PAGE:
Since January, nine journalists, most of them critical of the coup and its beneficiaries, have been killed in targeted assassinations. Military and paramilitary death squads, at least some of which are led by members of the 1980s Battalion 3-16 – responsible for nearly two hundred disappearances, torture, and extrajudicial assassinations in that decade – have disappeared, tortured, and killed dozens of resistance leaders and their family members. Photographic evidence of this circulates among the population, provoking widespread fear and fury. Now, pictures of the mutilated body of Oscar Geovanny Ramírez, an unarmed 16-year old land worker killed on June 20 in the ongoing land dispute in Bajo Aguán between indigent members of several land cooperatives and Facussé, are among those making the rounds. Police and private security guards working on behalf of Facussé killed Geovanny. Meanwhile, Lobo has placed high-ranking military officials in leadership roles in institutions like customs and the state telecommunications industry (Hondutel). The head post of Hondutel, for example, was awarded to Romeo Vásquez Velásquez, the School of the Americas-trained general and main perpetrator of last year’s military coup.
One might think that acts of repression and military control over domestic affairs would lead the U.S. State Department to question the distribution of Washington’s economic aid. On the contrary, the U.S. government refuses to condemn the violent role of the military in Honduras and recently renewed full aid to the country with a donation of 25 heavy trucks for military use valued at $812,000; $75 million more through USAID for “development projects,” and $20 million as part of the Merida Initiative to enhance “security.”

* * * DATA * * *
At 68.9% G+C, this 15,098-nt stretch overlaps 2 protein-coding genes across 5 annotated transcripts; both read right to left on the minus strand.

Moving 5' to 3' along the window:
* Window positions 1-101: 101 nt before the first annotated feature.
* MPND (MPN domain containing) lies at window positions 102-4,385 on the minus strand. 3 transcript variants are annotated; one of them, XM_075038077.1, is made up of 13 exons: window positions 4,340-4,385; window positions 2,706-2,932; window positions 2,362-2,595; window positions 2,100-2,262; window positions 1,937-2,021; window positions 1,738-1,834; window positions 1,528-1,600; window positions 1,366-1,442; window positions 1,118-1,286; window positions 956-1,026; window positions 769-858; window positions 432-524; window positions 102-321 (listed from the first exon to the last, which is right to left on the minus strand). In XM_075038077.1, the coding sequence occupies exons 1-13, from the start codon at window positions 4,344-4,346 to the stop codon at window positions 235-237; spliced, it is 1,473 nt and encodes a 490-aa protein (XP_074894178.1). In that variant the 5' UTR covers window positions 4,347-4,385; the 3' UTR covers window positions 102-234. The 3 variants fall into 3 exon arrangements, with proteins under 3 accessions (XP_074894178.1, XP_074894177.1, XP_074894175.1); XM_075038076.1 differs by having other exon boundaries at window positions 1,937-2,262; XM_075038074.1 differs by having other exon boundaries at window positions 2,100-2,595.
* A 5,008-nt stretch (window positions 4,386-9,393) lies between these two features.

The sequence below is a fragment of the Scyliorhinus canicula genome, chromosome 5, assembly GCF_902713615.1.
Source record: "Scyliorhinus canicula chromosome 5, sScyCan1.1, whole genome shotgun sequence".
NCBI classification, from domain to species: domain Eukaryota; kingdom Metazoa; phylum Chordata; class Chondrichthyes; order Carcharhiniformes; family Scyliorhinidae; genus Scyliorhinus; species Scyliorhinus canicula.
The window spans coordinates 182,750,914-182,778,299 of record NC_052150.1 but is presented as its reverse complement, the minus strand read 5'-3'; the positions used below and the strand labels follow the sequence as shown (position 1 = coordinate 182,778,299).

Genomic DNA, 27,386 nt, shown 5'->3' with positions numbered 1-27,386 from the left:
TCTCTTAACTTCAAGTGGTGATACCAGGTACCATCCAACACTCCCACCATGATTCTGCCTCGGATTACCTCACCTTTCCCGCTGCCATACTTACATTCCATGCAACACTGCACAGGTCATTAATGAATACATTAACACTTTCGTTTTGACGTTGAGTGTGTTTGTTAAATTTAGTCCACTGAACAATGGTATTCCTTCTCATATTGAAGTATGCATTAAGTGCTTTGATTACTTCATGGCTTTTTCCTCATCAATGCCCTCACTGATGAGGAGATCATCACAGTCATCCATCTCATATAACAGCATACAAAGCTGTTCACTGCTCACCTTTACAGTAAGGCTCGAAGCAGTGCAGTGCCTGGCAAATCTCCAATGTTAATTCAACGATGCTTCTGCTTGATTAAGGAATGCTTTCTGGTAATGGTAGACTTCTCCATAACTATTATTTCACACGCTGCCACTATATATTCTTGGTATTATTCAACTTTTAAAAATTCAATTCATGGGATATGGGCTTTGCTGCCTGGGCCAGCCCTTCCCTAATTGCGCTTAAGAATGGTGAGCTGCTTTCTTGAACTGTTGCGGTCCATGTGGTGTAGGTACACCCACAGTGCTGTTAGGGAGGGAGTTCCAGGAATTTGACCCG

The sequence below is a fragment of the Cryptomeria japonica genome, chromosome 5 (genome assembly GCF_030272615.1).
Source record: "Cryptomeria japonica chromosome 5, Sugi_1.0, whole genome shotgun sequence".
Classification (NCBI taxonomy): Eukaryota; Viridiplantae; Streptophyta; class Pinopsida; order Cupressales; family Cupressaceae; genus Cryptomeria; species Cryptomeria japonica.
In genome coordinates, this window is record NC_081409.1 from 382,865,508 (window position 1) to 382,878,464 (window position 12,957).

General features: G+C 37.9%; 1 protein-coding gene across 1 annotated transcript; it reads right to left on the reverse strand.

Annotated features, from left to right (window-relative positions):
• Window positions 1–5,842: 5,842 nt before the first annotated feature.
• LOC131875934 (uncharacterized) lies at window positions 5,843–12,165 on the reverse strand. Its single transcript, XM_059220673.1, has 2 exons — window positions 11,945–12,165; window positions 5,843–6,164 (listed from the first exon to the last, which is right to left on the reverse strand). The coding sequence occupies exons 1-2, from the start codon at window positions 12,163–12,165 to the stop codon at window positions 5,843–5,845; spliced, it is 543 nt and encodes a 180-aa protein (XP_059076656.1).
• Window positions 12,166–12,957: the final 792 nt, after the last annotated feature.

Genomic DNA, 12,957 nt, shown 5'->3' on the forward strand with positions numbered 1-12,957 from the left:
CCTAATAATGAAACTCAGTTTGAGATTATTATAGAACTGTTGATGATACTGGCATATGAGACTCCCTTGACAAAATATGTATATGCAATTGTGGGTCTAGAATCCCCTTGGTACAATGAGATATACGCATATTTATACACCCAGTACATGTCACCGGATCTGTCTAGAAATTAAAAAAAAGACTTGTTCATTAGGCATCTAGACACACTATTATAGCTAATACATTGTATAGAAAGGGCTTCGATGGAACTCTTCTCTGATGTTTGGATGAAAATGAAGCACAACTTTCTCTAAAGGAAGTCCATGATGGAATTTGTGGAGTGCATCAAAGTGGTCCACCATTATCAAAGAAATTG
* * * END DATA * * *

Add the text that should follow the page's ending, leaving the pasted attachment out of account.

On top of this, last year Honduras’s murder rate jumped from 57.9 to 66.8 per 100,000, one of the highest in the world. Lobo and his ministers have laughed off suggestions that violent crimes against members of the Honduran resistance movement and their families should be investigated as political. Instead, with the support of coup-backing human rights commissioner Ramón Custodio, they link such crimes to the massive increase in common crime that Honduras has seen since the coup, while denying a causal link between the coup and criminality. Lobo’s refusal to investigate the murders of resistance members as political killings, while granting amnesty for political crimes, reflect a coordinated strategy. The killings and media coverage of them are used to sow fear among active resistance members in particular, and to increase the fear of common crime among the entire population—a fear that has previously served to justify brutally repressive crime control policies like Mano Dura and Zero Tolerance, imported in 2002 by former New York City mayor Rudolph Giuliani (Pine, Adrienne. 2008. Working Hard, Drinking Hard: On Violence and Survival in Honduras. Berkeley: University of California Press).